Reason, religion together make us fully human

Regarding the recent letter, “Keep verifiable science, drop believed religion”:

I disagree with the sentiments expressed by the writer regarding the supposed dichotomy between science and religion. He states that “science is both wonderful and necessary, that “science is based on verifiable evidence” and “religion is make-believe and harmful.”

The love I have for my children; the beauty of a sunset; the satisfaction of a job well-done; the sadness when a loved one passes away; even the anticipation of watching the final season of “Game of Thrones” or the excitement of a well-played sports event. They can be verified by subjective expression and most people would consider them genuine and real. However, they cannot be weighed or measured. They cannot be expressed in a quantifiable manner. They are not make-believe or harmful.

Nor are they opposed to science (knowledge, reason) and a “questioning person.” On the contrary, they lead to a deeper knowledge of what it means to be human; they are deeply felt and indicative of what is best and strongest in the human heart, mind and soul.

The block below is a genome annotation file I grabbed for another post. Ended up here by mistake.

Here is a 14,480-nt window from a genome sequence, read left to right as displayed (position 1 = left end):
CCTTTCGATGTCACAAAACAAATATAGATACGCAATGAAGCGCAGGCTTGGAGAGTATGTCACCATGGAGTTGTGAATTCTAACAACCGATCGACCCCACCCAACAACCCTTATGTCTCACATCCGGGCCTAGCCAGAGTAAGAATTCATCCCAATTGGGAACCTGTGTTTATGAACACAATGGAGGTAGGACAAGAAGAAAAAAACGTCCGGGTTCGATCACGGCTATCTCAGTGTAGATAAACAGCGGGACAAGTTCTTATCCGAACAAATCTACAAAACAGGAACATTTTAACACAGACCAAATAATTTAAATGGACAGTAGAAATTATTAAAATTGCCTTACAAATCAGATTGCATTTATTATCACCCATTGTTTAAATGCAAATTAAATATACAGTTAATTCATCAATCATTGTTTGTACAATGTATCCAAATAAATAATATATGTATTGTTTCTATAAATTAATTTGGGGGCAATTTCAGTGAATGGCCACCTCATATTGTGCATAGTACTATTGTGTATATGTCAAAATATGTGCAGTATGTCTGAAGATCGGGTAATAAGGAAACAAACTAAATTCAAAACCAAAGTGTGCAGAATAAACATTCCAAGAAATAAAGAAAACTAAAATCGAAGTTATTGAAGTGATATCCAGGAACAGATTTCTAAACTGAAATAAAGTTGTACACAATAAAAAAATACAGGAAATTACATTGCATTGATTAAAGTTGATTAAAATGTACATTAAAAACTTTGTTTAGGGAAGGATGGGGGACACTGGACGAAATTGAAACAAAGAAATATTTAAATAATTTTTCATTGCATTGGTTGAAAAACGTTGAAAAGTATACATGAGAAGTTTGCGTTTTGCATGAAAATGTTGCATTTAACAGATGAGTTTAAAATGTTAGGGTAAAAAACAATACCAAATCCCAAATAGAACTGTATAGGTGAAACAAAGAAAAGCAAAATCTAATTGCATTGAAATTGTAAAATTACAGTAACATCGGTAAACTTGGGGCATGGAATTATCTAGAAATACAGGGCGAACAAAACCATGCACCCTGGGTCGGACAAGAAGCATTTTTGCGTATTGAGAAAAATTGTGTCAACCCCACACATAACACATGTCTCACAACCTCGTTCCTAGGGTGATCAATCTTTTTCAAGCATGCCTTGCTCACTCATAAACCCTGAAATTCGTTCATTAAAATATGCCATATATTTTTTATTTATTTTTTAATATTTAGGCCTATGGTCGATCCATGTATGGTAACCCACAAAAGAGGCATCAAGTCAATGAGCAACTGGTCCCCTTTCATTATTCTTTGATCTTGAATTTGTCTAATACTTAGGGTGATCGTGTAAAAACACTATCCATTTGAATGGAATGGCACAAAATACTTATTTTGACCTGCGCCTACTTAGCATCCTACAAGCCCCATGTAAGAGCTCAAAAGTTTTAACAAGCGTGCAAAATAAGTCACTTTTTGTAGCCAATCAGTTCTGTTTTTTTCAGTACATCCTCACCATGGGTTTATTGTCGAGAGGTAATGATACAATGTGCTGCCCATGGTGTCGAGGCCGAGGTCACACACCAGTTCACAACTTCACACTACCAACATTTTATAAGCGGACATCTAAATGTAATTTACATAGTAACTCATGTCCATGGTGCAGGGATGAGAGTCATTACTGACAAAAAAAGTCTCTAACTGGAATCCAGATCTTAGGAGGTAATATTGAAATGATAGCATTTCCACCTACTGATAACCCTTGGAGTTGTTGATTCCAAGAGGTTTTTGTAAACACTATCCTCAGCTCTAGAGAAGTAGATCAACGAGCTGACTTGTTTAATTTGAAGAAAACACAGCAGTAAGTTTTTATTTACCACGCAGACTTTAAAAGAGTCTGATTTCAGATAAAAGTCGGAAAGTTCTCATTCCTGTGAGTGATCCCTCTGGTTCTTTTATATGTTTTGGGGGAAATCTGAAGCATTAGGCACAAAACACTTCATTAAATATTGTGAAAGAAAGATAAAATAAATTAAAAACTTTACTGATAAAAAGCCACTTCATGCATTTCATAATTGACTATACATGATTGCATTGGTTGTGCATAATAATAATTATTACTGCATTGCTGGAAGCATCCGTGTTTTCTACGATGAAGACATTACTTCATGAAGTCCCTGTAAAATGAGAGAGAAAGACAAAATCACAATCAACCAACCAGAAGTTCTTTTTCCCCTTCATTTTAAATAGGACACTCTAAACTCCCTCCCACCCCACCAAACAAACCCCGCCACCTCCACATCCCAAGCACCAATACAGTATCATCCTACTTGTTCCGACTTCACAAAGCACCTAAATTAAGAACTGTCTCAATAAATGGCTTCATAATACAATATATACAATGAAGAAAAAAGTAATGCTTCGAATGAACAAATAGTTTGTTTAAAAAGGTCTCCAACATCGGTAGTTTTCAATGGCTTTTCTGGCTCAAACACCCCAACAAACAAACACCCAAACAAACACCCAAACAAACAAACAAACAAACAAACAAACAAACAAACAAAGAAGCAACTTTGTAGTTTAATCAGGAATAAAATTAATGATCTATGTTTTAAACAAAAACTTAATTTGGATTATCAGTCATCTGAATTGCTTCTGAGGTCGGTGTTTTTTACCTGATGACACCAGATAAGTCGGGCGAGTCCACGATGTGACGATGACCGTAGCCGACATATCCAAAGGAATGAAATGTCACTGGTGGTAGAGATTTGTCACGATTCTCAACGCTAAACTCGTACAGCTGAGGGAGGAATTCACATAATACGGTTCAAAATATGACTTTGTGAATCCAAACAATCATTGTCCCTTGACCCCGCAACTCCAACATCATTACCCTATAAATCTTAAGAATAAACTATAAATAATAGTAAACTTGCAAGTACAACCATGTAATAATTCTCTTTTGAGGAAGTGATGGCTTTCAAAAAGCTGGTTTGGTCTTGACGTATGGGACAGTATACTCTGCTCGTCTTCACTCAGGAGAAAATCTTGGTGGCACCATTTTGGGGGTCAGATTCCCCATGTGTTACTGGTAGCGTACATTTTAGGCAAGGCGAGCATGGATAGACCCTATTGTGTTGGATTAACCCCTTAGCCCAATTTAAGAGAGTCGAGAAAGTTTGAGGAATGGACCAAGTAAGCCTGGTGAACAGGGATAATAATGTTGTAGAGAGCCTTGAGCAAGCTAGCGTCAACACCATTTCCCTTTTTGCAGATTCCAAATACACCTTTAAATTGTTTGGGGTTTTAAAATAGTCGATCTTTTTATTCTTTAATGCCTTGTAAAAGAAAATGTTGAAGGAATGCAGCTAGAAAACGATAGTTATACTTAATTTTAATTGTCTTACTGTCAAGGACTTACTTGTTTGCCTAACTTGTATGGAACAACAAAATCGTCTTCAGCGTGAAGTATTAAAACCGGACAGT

Religion — of whatever denomination — is an expression of the human being’s deepest longing and striving for something and/or Someone outside of and greater than themselves and of an understanding of the purpose of their life, of their individual life, how they can best live it and what makes them happy.

Reason and religion are not opposed but necessary and complimentary to the total human being.

Dolores Briggs

North Wildwood

Nothing to fear from government health care

Regarding the recent letter, “Keep U.S. society free of Democratic socialism”:

The writer deployed well a main weapon of conservative Republicans: fear. Fear has been throughout history a powerful motivator. Fear is what fuels a dictator’s rise to power.

He fears socialism, but doesn’t recognize that we are already a socialist country. A corporation can make billions in profits in a given year but owe nothing in taxes. Subsidies abound in the corporate world, from trade treaties that incentivize offshoring American jobs to payments to not produce goods.

The 1 percent and corporate America have socialism, everyone else gets to play cut-throat crony capitalism.

The writer fears getting rid of the health insurance industry. We pay the most of any country, but we don’t get the results we should. In metric after metric we lag behind the other industrialized nations of the world. He fears the costs, but ignores the savings. Taxes would rise, but premiums would end and countless layers of administration would disappear and streamlining provider’s billing systems would save billions.

He fears losing freedoms, but imagine the freedom of no longer going bankrupt because of illness or injury, or the freedom of not being tied to a job one hates because of health insurance.

What he calls democratic socialism is really only a social democracy. In this country, what we would end up with is the democratic republic we have now, plus everyone could see a doctor.

Robert Post


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